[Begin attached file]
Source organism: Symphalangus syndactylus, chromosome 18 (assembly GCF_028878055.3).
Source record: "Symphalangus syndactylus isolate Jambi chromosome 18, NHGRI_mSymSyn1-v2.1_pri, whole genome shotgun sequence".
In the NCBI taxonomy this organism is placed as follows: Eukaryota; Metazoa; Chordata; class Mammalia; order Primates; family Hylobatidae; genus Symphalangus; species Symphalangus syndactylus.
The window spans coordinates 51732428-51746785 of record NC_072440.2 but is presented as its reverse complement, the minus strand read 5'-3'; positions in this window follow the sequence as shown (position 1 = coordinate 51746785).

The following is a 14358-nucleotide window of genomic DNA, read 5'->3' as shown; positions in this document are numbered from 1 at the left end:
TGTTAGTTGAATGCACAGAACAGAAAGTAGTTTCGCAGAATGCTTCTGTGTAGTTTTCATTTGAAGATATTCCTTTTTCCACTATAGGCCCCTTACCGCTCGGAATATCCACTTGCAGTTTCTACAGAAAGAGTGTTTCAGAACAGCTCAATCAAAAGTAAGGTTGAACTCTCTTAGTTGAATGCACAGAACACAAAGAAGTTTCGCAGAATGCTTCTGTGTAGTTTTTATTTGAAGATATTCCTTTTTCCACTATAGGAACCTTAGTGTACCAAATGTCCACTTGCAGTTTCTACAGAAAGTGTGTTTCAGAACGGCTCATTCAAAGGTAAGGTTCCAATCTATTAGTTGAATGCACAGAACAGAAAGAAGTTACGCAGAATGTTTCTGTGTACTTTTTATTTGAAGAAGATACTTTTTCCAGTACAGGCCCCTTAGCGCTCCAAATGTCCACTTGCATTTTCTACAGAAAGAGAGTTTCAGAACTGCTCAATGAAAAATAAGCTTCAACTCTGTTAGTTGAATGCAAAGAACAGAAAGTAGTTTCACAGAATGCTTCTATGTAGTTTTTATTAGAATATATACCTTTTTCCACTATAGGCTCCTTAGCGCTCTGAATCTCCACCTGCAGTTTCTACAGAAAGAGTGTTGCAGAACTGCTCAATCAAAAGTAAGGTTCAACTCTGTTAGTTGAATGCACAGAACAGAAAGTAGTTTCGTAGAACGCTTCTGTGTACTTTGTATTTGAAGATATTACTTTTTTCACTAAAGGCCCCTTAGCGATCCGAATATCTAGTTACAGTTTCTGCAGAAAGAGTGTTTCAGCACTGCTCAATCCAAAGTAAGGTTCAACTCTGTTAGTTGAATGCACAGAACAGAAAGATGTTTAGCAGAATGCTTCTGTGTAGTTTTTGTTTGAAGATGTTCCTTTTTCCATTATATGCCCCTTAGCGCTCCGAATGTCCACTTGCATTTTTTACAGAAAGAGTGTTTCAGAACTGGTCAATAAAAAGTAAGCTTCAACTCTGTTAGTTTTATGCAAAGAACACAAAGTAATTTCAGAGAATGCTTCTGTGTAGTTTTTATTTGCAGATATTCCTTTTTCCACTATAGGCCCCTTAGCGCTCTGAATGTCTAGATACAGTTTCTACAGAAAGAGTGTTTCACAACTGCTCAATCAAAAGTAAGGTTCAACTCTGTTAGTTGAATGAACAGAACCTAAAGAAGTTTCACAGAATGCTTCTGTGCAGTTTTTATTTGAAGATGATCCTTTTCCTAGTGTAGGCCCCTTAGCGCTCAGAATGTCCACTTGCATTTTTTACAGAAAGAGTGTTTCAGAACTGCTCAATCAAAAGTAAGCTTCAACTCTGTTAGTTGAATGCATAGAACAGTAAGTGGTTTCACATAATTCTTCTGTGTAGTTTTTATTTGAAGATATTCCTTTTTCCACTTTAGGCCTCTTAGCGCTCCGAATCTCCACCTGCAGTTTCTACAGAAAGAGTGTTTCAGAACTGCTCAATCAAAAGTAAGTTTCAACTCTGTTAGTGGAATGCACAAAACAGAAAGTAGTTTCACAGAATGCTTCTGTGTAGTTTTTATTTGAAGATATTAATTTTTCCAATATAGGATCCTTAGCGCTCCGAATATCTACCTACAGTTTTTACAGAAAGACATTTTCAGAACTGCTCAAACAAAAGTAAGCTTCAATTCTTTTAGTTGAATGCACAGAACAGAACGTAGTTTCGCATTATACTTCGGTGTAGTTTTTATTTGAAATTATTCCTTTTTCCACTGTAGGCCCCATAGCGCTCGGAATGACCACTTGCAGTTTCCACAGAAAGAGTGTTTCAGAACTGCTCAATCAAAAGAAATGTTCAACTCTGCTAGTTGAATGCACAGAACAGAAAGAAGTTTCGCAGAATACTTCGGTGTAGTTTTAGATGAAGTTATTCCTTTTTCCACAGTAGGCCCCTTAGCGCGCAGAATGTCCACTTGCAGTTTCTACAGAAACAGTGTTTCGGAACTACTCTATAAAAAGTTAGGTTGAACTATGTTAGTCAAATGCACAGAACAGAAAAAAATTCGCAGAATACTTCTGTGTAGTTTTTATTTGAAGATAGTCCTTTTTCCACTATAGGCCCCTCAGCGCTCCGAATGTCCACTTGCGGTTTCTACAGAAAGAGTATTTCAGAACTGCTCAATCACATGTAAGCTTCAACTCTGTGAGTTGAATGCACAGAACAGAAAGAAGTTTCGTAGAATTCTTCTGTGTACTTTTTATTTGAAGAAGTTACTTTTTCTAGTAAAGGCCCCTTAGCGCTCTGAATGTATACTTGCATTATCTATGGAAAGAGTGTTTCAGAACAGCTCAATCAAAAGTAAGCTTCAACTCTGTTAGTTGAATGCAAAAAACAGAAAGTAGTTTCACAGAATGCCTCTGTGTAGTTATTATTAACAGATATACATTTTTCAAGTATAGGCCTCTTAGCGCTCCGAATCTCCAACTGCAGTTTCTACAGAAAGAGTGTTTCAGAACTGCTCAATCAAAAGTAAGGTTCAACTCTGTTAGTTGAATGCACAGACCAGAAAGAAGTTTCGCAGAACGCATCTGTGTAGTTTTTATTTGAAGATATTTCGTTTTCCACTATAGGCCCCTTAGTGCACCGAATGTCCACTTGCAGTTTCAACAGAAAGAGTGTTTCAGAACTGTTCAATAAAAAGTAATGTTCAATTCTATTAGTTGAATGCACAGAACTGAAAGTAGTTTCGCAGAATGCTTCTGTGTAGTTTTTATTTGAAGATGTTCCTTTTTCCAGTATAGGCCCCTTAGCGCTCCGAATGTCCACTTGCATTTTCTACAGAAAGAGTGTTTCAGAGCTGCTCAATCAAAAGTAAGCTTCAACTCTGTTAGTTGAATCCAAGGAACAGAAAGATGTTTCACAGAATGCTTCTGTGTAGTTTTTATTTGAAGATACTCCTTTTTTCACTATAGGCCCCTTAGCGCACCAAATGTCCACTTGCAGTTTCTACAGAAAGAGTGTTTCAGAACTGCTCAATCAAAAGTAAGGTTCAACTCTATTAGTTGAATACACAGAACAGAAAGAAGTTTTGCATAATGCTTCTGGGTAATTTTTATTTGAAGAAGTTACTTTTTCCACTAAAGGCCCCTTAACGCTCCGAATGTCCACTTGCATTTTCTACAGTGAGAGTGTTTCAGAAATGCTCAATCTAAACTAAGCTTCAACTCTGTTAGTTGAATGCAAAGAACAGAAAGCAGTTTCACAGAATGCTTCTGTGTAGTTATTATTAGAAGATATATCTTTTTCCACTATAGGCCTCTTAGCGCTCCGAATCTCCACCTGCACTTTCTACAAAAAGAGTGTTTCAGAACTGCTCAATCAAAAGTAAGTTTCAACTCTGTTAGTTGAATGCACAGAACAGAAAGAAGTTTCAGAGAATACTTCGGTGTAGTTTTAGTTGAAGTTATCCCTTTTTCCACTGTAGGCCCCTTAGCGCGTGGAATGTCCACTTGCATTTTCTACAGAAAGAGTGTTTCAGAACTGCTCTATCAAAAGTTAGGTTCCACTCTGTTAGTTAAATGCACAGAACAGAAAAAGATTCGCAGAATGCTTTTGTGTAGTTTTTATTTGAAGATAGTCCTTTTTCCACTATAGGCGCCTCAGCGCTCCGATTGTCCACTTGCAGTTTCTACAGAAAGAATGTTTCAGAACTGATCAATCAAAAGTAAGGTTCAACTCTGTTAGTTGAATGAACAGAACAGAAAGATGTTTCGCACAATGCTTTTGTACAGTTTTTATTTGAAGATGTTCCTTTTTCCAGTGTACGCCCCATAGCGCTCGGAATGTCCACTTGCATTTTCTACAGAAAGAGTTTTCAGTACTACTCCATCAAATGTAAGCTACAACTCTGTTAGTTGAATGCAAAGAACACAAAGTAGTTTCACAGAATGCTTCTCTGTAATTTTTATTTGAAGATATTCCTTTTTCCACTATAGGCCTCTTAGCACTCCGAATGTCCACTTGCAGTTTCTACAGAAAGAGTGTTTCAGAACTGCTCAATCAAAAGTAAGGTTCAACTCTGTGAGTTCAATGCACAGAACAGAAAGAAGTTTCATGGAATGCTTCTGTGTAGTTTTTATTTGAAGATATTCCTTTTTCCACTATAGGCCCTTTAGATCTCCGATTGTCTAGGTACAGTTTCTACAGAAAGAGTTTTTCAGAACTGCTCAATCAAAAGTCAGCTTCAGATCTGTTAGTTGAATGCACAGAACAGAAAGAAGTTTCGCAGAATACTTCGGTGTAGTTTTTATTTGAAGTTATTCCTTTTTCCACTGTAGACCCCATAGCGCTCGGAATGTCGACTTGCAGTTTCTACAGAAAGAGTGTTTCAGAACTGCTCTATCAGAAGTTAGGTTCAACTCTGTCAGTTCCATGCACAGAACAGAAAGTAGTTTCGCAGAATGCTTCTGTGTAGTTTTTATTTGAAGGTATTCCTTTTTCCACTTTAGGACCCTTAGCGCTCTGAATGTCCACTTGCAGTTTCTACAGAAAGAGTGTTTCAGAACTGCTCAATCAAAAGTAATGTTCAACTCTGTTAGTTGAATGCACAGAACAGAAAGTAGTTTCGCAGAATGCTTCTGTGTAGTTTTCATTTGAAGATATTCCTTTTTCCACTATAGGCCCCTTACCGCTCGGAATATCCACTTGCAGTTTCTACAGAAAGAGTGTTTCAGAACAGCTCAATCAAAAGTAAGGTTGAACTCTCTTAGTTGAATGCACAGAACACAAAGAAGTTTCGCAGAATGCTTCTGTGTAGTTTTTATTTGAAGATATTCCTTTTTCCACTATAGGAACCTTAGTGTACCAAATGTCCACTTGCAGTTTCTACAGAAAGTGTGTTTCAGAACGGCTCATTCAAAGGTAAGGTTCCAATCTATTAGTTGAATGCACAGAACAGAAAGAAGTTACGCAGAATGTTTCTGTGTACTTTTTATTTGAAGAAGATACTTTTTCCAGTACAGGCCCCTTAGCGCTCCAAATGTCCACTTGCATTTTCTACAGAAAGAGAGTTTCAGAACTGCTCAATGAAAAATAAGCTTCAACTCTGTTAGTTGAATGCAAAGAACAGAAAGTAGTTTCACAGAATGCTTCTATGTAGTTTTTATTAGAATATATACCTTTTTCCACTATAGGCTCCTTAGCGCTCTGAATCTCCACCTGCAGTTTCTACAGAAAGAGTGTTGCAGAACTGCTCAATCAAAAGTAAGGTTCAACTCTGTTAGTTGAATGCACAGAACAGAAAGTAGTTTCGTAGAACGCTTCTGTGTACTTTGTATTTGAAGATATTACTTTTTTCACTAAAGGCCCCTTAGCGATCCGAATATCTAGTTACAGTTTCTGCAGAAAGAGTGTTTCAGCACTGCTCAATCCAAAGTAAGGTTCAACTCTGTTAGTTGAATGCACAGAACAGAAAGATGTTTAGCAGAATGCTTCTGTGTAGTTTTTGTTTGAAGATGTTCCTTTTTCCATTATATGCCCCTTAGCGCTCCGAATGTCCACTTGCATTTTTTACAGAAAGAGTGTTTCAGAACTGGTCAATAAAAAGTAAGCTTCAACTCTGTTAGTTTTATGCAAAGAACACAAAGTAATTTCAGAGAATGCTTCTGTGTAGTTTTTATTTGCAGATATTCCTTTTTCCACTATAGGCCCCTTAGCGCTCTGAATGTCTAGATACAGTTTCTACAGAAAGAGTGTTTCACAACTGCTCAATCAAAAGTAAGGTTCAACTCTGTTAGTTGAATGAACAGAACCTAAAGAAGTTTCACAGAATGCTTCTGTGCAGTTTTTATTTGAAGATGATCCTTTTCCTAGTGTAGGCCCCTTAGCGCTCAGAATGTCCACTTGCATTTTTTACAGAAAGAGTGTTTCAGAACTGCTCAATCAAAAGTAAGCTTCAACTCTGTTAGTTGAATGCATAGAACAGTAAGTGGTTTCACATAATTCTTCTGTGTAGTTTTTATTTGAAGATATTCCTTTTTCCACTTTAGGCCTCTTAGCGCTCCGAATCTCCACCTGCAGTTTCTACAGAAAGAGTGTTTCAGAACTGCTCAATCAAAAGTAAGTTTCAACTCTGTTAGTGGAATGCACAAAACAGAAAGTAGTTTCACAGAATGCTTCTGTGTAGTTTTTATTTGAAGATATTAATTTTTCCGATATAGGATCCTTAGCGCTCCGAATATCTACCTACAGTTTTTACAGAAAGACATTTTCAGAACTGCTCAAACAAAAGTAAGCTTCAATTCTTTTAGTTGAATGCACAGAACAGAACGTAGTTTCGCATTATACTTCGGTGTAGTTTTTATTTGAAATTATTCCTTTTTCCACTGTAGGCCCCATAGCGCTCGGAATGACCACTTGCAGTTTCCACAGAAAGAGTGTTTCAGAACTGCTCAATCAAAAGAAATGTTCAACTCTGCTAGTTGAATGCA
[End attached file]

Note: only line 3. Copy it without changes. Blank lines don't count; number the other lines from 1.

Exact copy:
In the NCBI taxonomy this organism is placed as follows: Eukaryota; Metazoa; Chordata; class Mammalia; order Primates; family Hylobatidae; genus Symphalangus; species Symphalangus syndactylus.